Dubai residents reliant on district cooling are bearing the brunt of huge utility bills compared to those in buildings with standard air-conditioning unit.,
According to Arabian Business.com, homeowners are carrying the cost of building and maintaining the cooling plants in their monthly bills, analysts said, pushing prices beyond those seen in individually-cooled properties.
Residents in the Dubai’s The Gardens have already seen price hikes of 50 per cent in their monthly cooling rates, which developer Nakheel said was due to rising tariffs from authorities.
“The company passes the costs of developing the facilities on to the end user, this is why the costs are so high,” said Matthew Green, head of research at property broker CBRE in Dubai.
“It’s supposed to be more efficient and environmentally friendly than having lots of split A/C units, but residents have to pay for the infrastructure to have it in place.”
In communities with low-rise buildings, such as Dubai’s Discovery Gardens, the district cooling model can be even pricier for residents. Owners of one-bedroom flats in the Nakheel-owned project face fixed annual cooling charges of around AED10,000 (£1,700).
The development is serviced by Palm District Cooling, a subsidiary of Palm Utilities, which is owned by Nakheel’s former parent company Dubai World.
“District cooling works best in areas of high density, high-rise buildings. For places like Discovery Gardens, which are low-rise developments, you end up having a [particularly] high cost associated with it,” Green said.
Residents also suffer in buildings with low occupancy rates, as the fixed cost of running the cooling plant year-round is spread out across fewer bill-payers.
“If it’s full occupancy it’s cheaper for tenants,” said a Dubai-based energy analyst, who asked not to be named. “The problem is that in the Palm or JLT and several other new communities which have built district cooling plants [but have low occupancy], the tenants who are occupying the units are the only ones to pay for it.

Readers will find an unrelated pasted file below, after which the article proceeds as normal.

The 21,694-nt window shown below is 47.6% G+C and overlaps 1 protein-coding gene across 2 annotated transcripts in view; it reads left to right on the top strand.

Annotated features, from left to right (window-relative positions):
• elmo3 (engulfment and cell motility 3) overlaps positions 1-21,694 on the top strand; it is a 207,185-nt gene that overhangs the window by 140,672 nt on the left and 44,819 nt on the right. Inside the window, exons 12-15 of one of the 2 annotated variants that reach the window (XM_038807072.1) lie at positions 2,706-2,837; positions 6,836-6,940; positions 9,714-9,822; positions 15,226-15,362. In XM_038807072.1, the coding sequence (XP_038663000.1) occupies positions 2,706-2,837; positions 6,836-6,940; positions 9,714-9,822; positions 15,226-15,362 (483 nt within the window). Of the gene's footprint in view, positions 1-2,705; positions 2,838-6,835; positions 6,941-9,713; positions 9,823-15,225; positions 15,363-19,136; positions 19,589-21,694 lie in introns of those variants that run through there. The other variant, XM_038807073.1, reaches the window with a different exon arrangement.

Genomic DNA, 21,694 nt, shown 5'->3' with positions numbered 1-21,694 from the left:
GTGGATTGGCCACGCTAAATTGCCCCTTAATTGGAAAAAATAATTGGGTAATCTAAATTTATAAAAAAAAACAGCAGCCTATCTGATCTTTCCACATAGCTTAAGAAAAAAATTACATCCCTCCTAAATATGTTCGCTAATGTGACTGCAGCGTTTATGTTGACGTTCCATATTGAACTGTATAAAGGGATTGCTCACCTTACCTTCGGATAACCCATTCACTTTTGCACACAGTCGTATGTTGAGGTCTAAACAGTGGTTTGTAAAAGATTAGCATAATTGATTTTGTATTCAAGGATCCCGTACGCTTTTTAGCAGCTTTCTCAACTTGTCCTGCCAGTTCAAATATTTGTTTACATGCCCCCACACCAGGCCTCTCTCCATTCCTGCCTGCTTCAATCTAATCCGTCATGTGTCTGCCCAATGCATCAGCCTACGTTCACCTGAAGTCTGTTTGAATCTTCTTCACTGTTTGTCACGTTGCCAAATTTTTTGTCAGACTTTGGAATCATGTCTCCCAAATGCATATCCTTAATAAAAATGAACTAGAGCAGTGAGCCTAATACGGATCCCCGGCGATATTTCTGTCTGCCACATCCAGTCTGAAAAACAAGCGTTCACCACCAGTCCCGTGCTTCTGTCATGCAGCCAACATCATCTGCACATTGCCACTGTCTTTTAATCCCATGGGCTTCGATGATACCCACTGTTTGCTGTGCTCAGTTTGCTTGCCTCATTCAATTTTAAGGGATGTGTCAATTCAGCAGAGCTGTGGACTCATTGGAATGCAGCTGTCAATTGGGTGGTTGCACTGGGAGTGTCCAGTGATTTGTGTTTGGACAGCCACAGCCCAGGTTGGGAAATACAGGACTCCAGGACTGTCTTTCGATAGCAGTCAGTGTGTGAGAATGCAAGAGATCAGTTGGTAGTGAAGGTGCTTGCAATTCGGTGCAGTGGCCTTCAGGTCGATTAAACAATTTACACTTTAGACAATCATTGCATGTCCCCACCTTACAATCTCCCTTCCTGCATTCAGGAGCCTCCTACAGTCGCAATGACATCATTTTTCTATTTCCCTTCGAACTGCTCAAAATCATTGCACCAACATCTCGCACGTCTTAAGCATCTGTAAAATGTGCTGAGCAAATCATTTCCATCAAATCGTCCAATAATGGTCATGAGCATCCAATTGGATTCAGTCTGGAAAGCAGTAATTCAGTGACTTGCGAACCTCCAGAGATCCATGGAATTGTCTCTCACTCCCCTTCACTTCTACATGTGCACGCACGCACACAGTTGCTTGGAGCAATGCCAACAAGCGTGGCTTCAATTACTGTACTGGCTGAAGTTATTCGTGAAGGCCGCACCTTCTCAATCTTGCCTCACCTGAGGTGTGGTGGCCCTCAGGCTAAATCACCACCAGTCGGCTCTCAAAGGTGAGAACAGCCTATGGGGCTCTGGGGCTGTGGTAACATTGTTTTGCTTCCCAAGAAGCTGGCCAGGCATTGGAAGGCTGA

“In some cases the developer will bear the costs for the first year to incentivise tenants to move in. But in the second year and moving forward they expect the tenants to bear the full costs.”
Cooling firms also claw back costs by charging tenants for the reported cost of air-conditioning in communal areas, raising the per square metre price to each resident, the analyst added.
“The people who are working out the rates have calculated this to their advantage. How you count square footage anywhere in Dubai varies greatly. Whether they include part of the lobby, the facilities or gardens is up to the individual development.”
One Dubai Marina resident told Arabian Business that the utility firm supplying his building had included open-air terraces and other facilities in their cooling charges to tenants.
“I own a podium villa in Dubai Marina where the developers charge us AED15,000 a year for central cooling,” he said. “The charge is based upon a per sq ft charge of the villa, but we have a very large terrace which is included in the contractual area of the villa so we are paying nearly AED2,000 to cool an open air terrace.”
Dubai developers, which once saw millions of dollars in profit, have struggled to stay afloat since the global financial crisis, which saw house prices plummet by 60 percent.
Many of the emirate’s newer developments include district cooling plants that are awarded on a monopoly basis to a fixed supplier.
Hiking air conditioning bills was an almost “guaranteed way” of making money, the Dubai-based energy analyst said, offering an opportunity to up costs via a third party.
“Developers want to recoup their investments, they want to claw back any penny they can, and if they can get away with charging tenants through another party, then all the better, because it’s hidden and it’s harder to dispute.”
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